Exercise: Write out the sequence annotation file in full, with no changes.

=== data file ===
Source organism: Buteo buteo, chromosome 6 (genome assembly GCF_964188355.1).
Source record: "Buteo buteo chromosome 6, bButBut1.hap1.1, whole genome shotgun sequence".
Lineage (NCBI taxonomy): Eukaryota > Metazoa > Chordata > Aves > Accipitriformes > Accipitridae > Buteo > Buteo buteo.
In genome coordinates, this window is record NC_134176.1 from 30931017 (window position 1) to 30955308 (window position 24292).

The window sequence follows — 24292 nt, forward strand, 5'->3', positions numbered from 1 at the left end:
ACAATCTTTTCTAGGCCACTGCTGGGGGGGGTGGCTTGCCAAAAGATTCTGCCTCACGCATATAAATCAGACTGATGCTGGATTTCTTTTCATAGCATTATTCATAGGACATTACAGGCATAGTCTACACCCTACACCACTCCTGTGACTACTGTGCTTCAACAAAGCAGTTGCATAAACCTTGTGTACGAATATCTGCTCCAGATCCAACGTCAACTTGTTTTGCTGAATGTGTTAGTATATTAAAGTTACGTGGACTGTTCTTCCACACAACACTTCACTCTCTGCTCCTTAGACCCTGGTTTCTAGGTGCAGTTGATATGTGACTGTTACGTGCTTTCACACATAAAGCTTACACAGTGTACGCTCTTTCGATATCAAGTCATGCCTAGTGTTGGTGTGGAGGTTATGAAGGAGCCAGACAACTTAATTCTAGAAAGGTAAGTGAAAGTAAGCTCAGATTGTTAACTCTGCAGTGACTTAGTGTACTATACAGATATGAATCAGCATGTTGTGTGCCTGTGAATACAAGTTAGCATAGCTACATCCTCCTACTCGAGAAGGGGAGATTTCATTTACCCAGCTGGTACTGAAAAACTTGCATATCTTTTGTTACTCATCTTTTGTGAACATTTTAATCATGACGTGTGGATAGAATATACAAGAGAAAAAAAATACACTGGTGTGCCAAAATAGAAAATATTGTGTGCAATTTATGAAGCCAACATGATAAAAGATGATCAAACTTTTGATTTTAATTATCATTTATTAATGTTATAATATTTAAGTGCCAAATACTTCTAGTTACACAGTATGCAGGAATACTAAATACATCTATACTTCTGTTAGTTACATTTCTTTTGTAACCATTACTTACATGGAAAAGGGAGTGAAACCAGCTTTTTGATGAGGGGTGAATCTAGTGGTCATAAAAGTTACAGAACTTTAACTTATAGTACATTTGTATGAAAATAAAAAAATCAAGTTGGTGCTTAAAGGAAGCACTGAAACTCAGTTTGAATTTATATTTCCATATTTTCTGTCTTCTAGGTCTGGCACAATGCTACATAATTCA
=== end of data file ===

Source organism: Buteo buteo, chromosome 6 (genome assembly GCF_964188355.1).
Source record: "Buteo buteo chromosome 6, bButBut1.hap1.1, whole genome shotgun sequence".
Lineage (NCBI taxonomy): Eukaryota > Metazoa > Chordata > Aves > Accipitriformes > Accipitridae > Buteo > Buteo buteo.
In genome coordinates, this window is record NC_134176.1 from 30931017 (window position 1) to 30955308 (window position 24292).

The window sequence follows — 24292 nt, forward strand, 5'->3', positions numbered from 1 at the left end:
ACAATCTTTTCTAGGCCACTGCTGGGGGGGGTGGCTTGCCAAAAGATTCTGCCTCACGCATATAAATCAGACTGATGCTGGATTTCTTTTCATAGCATTATTCATAGGACATTACAGGCATAGTCTACACCCTACACCACTCCTGTGACTACTGTGCTTCAACAAAGCAGTTGCATAAACCTTGTGTACGAATATCTGCTCCAGATCCAACGTCAACTTGTTTTGCTGAATGTGTTAGTATATTAAAGTTACGTGGACTGTTCTTCCACACAACACTTCACTCTCTGCTCCTTAGACCCTGGTTTCTAGGTGCAGTTGATATGTGACTGTTACGTGCTTTCACACATAAAGCTTACACAGTGTACGCTCTTTCGATATCAAGTCATGCCTAGTGTTGGTGTGGAGGTTATGAAGGAGCCAGACAACTTAATTCTAGAAAGGTAAGTGAAAGTAAGCTCAGATTGTTAACTCTGCAGTGACTTAGTGTACTATACAGATATGAATCAGCATGTTGTGTGCCTGTGAATACAAGTTAGCATAGCTACATCCTCCTACTCGAGAAGGGGAGATTTCATTTACCCAGCTGGTACTGAAAAACTTGCATATCTTTTGTTACTCATCTTTTGTGAACATTTTAATCATGACGTGTGGATAGAATATACAAGAGAAAAAAAATACACTGGTGTGCCAAAATAGAAAATATTGTGTGCAATTTATGAAGCCAACATGATAAAAGATGATCAAACTTTTGATTTTAATTATCATTTATTAATGTTATAATATTTAAGTGCCAAATACTTCTAGTTACACAGTATGCAGGAATACTAAATACATCTATACTTCTGTTAGTTACATTTCTTTTGTAACCATTACTTACATGGAAAAGGGAGTGAAACCAGCTTTTTGATGAGGGGTGAATCTAGTGGTCATAAAAGTTACAGAACTTTAACTTATAGTACATTTGTATGAAAATAAAAAAATCAAGTTGGTGCTTAAAGGAAGCACTGAAACTCAGTTTGAATTTATATTTCCATATTTTCTGTCTTCTAGGTCTGGCACAATGCTACATAATTCA